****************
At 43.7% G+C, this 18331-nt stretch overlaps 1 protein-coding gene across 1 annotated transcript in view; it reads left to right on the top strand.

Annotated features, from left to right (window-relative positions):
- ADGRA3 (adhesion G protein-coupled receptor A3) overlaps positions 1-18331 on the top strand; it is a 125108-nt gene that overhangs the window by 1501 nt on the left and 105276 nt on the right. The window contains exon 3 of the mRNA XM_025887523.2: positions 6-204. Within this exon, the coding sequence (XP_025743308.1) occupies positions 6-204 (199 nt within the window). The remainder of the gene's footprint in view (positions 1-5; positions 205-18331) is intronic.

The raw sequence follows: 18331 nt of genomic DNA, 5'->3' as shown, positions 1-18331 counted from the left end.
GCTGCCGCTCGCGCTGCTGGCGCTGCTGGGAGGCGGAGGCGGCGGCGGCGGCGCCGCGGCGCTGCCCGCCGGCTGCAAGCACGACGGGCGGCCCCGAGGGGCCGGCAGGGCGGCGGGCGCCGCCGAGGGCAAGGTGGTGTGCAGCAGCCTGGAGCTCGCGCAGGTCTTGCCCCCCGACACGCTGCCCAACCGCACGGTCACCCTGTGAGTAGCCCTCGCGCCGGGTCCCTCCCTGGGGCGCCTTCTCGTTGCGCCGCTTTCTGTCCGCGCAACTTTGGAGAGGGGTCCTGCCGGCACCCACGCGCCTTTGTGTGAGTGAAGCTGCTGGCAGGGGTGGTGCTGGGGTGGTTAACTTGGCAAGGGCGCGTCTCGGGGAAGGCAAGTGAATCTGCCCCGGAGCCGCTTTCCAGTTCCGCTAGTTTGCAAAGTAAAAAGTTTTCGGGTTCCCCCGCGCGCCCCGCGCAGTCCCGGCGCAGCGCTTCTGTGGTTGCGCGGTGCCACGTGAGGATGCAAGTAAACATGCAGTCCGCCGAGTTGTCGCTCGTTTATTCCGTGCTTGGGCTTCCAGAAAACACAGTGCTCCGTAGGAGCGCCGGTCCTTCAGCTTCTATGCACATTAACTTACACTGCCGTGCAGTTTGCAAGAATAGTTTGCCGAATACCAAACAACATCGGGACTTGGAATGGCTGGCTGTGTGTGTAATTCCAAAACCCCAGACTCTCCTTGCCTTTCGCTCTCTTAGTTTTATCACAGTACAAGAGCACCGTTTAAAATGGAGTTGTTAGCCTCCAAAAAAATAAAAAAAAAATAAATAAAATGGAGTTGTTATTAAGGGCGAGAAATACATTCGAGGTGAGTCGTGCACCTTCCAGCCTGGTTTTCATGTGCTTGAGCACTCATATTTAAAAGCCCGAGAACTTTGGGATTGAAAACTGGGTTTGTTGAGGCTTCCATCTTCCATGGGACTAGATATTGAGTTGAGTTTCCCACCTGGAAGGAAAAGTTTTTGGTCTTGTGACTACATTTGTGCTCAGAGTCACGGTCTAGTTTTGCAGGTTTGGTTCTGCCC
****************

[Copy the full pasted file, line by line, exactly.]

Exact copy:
At 43.7% G+C, this 18331-nt stretch overlaps 1 protein-coding gene across 1 annotated transcript in view; it reads left to right on the top strand.

Annotated features, from left to right (window-relative positions):
- ADGRA3 (adhesion G protein-coupled receptor A3) overlaps positions 1-18331 on the top strand; it is a 125108-nt gene that overhangs the window by 1501 nt on the left and 105276 nt on the right. The window contains exon 3 of the mRNA XM_025887523.2: positions 6-204. Within this exon, the coding sequence (XP_025743308.1) occupies positions 6-204 (199 nt within the window). The remainder of the gene's footprint in view (positions 1-5; positions 205-18331) is intronic.

The raw sequence follows: 18331 nt of genomic DNA, 5'->3' as shown, positions 1-18331 counted from the left end.
GCTGCCGCTCGCGCTGCTGGCGCTGCTGGGAGGCGGAGGCGGCGGCGGCGGCGCCGCGGCGCTGCCCGCCGGCTGCAAGCACGACGGGCGGCCCCGAGGGGCCGGCAGGGCGGCGGGCGCCGCCGAGGGCAAGGTGGTGTGCAGCAGCCTGGAGCTCGCGCAGGTCTTGCCCCCCGACACGCTGCCCAACCGCACGGTCACCCTGTGAGTAGCCCTCGCGCCGGGTCCCTCCCTGGGGCGCCTTCTCGTTGCGCCGCTTTCTGTCCGCGCAACTTTGGAGAGGGGTCCTGCCGGCACCCACGCGCCTTTGTGTGAGTGAAGCTGCTGGCAGGGGTGGTGCTGGGGTGGTTAACTTGGCAAGGGCGCGTCTCGGGGAAGGCAAGTGAATCTGCCCCGGAGCCGCTTTCCAGTTCCGCTAGTTTGCAAAGTAAAAAGTTTTCGGGTTCCCCCGCGCGCCCCGCGCAGTCCCGGCGCAGCGCTTCTGTGGTTGCGCGGTGCCACGTGAGGATGCAAGTAAACATGCAGTCCGCCGAGTTGTCGCTCGTTTATTCCGTGCTTGGGCTTCCAGAAAACACAGTGCTCCGTAGGAGCGCCGGTCCTTCAGCTTCTATGCACATTAACTTACACTGCCGTGCAGTTTGCAAGAATAGTTTGCCGAATACCAAACAACATCGGGACTTGGAATGGCTGGCTGTGTGTGTAATTCCAAAACCCCAGACTCTCCTTGCCTTTCGCTCTCTTAGTTTTATCACAGTACAAGAGCACCGTTTAAAATGGAGTTGTTAGCCTCCAAAAAAATAAAAAAAAAATAAATAAAATGGAGTTGTTATTAAGGGCGAGAAATACATTCGAGGTGAGTCGTGCACCTTCCAGCCTGGTTTTCATGTGCTTGAGCACTCATATTTAAAAGCCCGAGAACTTTGGGATTGAAAACTGGGTTTGTTGAGGCTTCCATCTTCCATGGGACTAGATATTGAGTTGAGTTTCCCACCTGGAAGGAAAAGTTTTTGGTCTTGTGACTACATTTGTGCTCAGAGTCACGGTCTAGTTTTGCAGGTTTGGTTCTGCCC